Thursday, 18 June 2015

Abstract factories in C++ with example

Abstract factories in Cpp with example

The Abstract Factory pattern looks like the factory objects we have seen previously, with not one but several factory methods.
Each of the factory methods creates a different kind of objects.

The idea is that at the point of creation of the factory object, you decide how all the objects created by that factory will be used.

Here is an example suppose you are creating a general-purpose gaming environment and you want to be able to support different types of games. Here is how it might look using an abstract factory:

#include "stdafx.h"

#include <iostream>

#include <string>

#include <exception>

#include <vector>

#include <map>

using namespace std;

class MyObstruction

{

public:

virtual void action () = 0;

};

class MyClass

{

public:

virtual void interactWith (MyObstruction*) = 0;

};

class Test1: public MyClass

{

virtual void interactWith (MyObstruction* ob)

{

cout << "Test1 has encountered a ";

ob->action();

}

};

class Test2: public MyClass

{

virtual void interactWith(MyObstruction* ob) {

cout << "Test2 now battles against a ";

ob->action();

}

};

class Test3: public MyObstruction {

public:

void action() { cout << "Test3\n"; }

};

class OcObstruction: public MyObstruction {

public:

void action() { cout << "OcObstruction\n"; }

};

// The abstract factory:

class FactoryClass {

public:

virtual MyClass* makePlayer() = 0;

virtual MyObstruction* makeObstacle() = 0;

};

// Concrete factories:

class Test5 : public FactoryClass

{

public:

virtual MyClass* makePlayer ()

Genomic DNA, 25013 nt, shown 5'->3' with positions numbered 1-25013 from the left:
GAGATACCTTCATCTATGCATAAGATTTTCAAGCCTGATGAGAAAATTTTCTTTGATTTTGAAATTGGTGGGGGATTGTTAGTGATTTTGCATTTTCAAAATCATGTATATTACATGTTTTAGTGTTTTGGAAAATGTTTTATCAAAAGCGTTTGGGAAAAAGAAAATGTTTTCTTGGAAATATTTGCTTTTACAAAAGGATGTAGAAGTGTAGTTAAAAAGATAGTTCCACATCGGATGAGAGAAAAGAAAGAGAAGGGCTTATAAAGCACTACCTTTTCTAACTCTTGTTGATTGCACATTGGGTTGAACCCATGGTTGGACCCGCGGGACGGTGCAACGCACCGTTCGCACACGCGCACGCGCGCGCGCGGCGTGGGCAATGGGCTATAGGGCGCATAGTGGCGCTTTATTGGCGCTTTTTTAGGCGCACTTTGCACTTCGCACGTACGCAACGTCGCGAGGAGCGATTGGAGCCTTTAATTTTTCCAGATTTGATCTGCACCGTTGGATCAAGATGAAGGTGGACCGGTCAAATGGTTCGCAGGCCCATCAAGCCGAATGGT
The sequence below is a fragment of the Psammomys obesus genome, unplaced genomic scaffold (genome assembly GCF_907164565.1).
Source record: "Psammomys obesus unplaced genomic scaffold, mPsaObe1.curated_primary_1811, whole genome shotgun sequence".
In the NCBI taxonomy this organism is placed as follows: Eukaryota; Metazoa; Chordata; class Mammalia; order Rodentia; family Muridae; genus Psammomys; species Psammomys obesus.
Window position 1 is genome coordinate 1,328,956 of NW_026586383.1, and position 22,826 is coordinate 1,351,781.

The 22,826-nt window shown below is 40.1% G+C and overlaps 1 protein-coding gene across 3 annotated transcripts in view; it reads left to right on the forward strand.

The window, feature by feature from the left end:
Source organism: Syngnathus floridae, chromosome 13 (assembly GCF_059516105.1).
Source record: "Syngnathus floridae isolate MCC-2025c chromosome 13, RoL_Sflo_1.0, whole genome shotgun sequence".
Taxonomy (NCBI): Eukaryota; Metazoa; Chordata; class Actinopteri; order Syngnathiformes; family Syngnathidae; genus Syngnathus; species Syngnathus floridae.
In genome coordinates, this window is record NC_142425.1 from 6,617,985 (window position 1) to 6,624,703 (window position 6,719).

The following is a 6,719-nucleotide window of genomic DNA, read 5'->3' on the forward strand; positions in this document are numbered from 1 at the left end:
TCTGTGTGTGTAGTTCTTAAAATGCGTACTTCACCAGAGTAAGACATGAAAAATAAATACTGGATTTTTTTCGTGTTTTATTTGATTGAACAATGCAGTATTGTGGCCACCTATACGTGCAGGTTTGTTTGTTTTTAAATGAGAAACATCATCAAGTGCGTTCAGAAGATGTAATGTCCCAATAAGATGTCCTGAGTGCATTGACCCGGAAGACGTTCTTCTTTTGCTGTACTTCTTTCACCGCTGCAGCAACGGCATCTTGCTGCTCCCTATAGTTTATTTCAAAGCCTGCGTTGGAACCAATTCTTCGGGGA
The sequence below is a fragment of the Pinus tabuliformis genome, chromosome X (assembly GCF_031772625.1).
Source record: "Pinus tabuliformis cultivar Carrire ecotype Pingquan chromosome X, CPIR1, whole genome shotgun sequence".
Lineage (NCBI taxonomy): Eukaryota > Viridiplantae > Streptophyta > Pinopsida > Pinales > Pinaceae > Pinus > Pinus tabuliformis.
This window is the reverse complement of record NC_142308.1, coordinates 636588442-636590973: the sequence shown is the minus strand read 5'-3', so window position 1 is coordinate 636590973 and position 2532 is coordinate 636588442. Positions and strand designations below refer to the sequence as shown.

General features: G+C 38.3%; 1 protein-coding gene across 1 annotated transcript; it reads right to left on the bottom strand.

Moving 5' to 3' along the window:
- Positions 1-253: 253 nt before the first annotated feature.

{

return new Test1;

}

virtual MyObstruction* makeObstacle() {

return new Test3;

}

};

class Test4 : public FactoryClass {

public:

virtual MyClass* makePlayer() {

return new Test2;

}

virtual MyObstruction* makeObstacle ()

{

return new OcObstruction;

}

};



class EnvClass

{

FactoryClass* gef;

MyClass* p;

MyObstruction* ob;

public:

EnvClass (FactoryClass* factory) : gef (factory), p(factory->makePlayer()), ob (factory->makeObstacle())

{}

void play()

{

p->interactWith(ob);

}

~EnvClass ()

{

  delete p;

  delete ob;

  delete gef;

}

};

int _tmain (int argc, _TCHAR* argv[])

{

  EnvClass g1 (new Test5),

  g2 (new Test4);

  g1.play ();

  g2.play ();

  getchar ();

 return 0;

}


In this environment, MyClass objects interact with MyObstruction objects, but there are different types of players and obstacles depending on what kind of game you’re playing. You determine the kind of game by choosing a particular FactoryClass, and then the EnvClass controls the setup and play of the game. In this example, the setup and play is very simple, but those activities can determine much of the game’s outcome. Here, EnvClass is not designed to be inherited, although it could very possibly make sense to do that. This also contains examples of Double Dispatching and the Factory Method, both of which will be explained later. The output of  the above class is
Test1 has encountered a Test3

Test2 now battles against a OcObstruction



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